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There is a unit circle centered at origin on which $3$ points are chosen randomly thus we have $3$ arcs. What is the probability of $(1,0)$ lying on the longest arc?

I tried the intuition that the point may lie in any of the three arcs thus the answer may be $1/3$. Am I correct?

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    $\begingroup$ Please try to make the titles of your questions more informative. For example, Why does $a<b$ imply $a+c<b+c$? is much more useful for other users than A question about inequality. From How can I ask a good question?: Make your title as descriptive as possible. In many cases one can actually phrase the title as the question, at least in such a way so as to be comprehensible to an expert reader. You can find more tips for choosing a good title here. $\endgroup$ – Shaun Jul 28 '18 at 18:57
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    $\begingroup$ Zero! Did you pose the question correctly. The unit circle goes through $(1,0)$. So only if that point is randomly selected will the arc (2 in this case) go through it. Since there are infinite number of points on a circle, the chance of that goes to zero. $\endgroup$ – Dan Sp. Jul 28 '18 at 18:59
  • $\begingroup$ @DanSp. I didn't got what you said. Can you elaborate? $\endgroup$ – Ashish Ranjan Jul 28 '18 at 19:01
  • $\begingroup$ The point $(1,0)$ is ON the unit circle centered at the origin so the only way it can be included on an arc of the circle is if the point $(1,0)$ exactly is selected. $\endgroup$ – Dan Sp. Jul 28 '18 at 19:04
  • $\begingroup$ @DanSp. the unit circle itself is split up in $3$ arcs. One of them contains $(0,1)$. What is the probability that this arc is the longest of the $3$ arcs. That is the question. $\endgroup$ – Vera Jul 28 '18 at 19:07
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Let the circle have circumference $1$. The probability $p$ we are looking for then is the expected length of the longest arc. We may assume that one of the three points is at $0$, and that the other two points $x$ and $y$ are independently uniformly distributed in $[0,1]$, in other words: that $(x,y)$ is uniformly distributed in $[0,1]^2$. This leads to $$p=2\int_0^1\int_0^x\max\{y, x-y,1-x\}\>dy\>dx\ .$$ This is an elementary, but nasty integral to compute. Therefore I let Mathematica compute it numerically. The result was $0.611111$. Since the result would have to be a rational number with small divisor this lead to the conjecture that $$p={11\over18}\ .$$ I then drew a figure and computed the integral "by hand". The conjectured value was thereby confirmed.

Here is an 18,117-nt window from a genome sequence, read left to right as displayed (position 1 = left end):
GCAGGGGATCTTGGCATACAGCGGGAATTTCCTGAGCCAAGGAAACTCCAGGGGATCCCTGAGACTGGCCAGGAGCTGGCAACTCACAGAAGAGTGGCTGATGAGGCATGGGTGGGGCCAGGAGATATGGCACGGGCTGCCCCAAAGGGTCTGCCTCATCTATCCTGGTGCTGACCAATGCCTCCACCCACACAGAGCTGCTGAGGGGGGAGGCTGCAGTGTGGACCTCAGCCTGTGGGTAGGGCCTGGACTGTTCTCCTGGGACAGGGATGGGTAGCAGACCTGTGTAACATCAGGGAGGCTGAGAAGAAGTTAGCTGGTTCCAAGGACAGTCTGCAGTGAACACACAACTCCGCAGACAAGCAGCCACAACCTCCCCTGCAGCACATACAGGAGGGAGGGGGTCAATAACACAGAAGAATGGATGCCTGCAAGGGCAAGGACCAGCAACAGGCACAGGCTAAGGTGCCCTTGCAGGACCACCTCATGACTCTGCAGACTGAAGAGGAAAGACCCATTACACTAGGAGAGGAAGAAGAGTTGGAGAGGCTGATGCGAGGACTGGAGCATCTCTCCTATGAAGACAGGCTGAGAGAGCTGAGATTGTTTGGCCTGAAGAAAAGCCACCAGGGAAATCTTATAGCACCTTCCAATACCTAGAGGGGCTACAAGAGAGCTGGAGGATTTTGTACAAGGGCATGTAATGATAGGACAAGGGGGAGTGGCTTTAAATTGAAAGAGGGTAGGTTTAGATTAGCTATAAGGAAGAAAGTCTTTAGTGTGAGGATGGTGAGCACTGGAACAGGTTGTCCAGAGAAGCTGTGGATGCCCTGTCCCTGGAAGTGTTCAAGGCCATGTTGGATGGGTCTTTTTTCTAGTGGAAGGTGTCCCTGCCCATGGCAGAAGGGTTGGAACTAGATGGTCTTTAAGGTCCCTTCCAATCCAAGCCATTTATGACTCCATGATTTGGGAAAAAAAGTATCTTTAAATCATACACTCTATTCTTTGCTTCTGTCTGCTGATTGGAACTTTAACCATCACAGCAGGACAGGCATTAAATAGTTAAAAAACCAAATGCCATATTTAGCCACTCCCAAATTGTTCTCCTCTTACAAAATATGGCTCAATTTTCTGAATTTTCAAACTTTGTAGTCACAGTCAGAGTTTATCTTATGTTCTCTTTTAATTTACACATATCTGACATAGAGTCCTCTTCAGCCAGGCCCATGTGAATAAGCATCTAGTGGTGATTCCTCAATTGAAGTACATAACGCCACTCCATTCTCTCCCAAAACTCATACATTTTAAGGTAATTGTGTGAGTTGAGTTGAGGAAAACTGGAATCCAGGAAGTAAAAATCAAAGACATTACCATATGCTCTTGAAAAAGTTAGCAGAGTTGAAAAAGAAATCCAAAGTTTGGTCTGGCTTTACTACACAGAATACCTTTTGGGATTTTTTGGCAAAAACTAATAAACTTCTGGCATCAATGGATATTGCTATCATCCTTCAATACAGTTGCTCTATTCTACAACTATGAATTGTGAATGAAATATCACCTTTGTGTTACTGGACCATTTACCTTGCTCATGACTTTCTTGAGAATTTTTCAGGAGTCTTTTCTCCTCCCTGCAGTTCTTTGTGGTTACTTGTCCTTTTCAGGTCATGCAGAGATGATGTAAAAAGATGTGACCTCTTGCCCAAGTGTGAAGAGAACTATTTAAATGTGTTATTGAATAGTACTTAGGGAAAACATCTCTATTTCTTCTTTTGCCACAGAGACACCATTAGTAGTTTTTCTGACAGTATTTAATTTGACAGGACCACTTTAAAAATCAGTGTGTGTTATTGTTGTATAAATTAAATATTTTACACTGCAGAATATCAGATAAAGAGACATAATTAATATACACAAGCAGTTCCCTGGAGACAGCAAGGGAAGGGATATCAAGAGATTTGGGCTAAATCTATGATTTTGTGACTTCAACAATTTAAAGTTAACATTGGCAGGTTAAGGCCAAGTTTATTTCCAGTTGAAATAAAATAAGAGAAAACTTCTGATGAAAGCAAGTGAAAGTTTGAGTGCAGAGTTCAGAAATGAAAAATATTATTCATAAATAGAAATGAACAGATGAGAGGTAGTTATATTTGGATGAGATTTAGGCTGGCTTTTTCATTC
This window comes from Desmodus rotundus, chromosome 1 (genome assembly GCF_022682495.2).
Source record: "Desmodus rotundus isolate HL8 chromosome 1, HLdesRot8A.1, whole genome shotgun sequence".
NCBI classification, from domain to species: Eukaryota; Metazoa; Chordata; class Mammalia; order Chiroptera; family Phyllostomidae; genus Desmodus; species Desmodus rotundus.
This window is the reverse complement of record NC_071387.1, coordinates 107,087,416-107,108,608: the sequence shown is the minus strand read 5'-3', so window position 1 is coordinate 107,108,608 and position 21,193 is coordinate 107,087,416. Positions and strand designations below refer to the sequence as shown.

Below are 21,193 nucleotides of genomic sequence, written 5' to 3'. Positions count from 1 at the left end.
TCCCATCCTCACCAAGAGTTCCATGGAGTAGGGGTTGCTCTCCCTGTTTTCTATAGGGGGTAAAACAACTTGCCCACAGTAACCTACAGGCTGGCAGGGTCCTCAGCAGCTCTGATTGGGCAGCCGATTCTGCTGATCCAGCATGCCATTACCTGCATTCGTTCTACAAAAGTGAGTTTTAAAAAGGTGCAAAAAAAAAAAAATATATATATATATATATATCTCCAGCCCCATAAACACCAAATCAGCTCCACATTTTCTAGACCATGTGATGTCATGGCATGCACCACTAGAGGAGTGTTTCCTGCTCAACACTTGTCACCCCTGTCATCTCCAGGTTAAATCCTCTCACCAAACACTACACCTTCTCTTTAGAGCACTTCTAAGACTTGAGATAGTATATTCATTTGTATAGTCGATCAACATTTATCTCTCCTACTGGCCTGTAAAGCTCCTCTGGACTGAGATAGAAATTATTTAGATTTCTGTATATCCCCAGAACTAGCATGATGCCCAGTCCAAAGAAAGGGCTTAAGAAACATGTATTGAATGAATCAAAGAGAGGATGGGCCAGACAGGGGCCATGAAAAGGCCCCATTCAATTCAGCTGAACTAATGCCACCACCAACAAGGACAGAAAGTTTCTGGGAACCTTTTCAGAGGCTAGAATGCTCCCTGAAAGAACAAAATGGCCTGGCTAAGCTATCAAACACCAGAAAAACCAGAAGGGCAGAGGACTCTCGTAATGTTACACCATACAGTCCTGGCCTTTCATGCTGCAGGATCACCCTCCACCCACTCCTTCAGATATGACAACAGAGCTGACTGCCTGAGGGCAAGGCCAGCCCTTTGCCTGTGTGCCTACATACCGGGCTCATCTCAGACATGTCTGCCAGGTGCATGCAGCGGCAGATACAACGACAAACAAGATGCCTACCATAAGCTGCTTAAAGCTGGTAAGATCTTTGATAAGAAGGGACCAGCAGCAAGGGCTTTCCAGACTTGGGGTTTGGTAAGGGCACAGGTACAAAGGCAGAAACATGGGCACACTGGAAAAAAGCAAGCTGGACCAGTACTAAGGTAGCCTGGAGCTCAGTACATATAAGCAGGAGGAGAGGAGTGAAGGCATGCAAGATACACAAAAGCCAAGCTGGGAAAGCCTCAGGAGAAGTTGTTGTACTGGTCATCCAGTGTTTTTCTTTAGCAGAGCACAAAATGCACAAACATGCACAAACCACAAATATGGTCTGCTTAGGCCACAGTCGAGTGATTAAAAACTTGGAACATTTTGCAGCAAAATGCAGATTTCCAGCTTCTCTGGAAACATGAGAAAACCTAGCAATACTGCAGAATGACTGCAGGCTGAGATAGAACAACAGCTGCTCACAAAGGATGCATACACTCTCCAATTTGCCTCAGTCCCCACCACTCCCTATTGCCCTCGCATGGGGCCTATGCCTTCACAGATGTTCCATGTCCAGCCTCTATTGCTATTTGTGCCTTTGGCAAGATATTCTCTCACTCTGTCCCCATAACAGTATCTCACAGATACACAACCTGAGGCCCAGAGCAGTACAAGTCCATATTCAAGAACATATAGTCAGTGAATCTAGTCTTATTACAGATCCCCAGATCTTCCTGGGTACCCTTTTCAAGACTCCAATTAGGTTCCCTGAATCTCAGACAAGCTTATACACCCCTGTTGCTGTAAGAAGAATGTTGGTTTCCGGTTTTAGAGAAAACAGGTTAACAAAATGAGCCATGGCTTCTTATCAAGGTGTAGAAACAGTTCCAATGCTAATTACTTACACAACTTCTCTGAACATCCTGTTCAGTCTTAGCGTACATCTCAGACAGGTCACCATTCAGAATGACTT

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Partial answer: 3 points $(a,b,c)$ chosen uniformly at random from (0,1). Assume $a<b<c$. Let $f=b−a,\ g=c−b,\ h=1−c+a$.Get the distribution of $L=max(f,g,h)$. That is the distribution you want.

Slight simplification: Choose 2 points $(a,b)$ uniformly from (0,1). Assume $a<b$. Let $f=a,\ g=b-a,\ h=1-b$. As before, get the distribution of $L=max(f,g,h)$. That is the distribution you want.

I suspect this will not be too easy.

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This answer provides in a probabilistic foundation of the answer of Christian.

Let $A$ denote the longest arc and let $M$ denote its length. Then:$$\mathbb P((0,1)\in A)=\mathbb E1_A((0,1))=\mathbb E[\mathbb E[1_A((0,1))\mid M]]=\mathbb E\left(\frac{M}{2\pi}\right)=\frac{\mathbb EM}{2\pi}$$

So the expectation of the length of the longest arc is essential.

Finding RHS comes to finding the expectation of the longest of the $3$ intervals that arise if two points are selected independently and according to uniform distribution on $[0,1]$.

For that see the answer of Christian.

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  • $\begingroup$ Need link to answer of Christian! $\endgroup$ – herb steinberg Jul 29 '18 at 15:27

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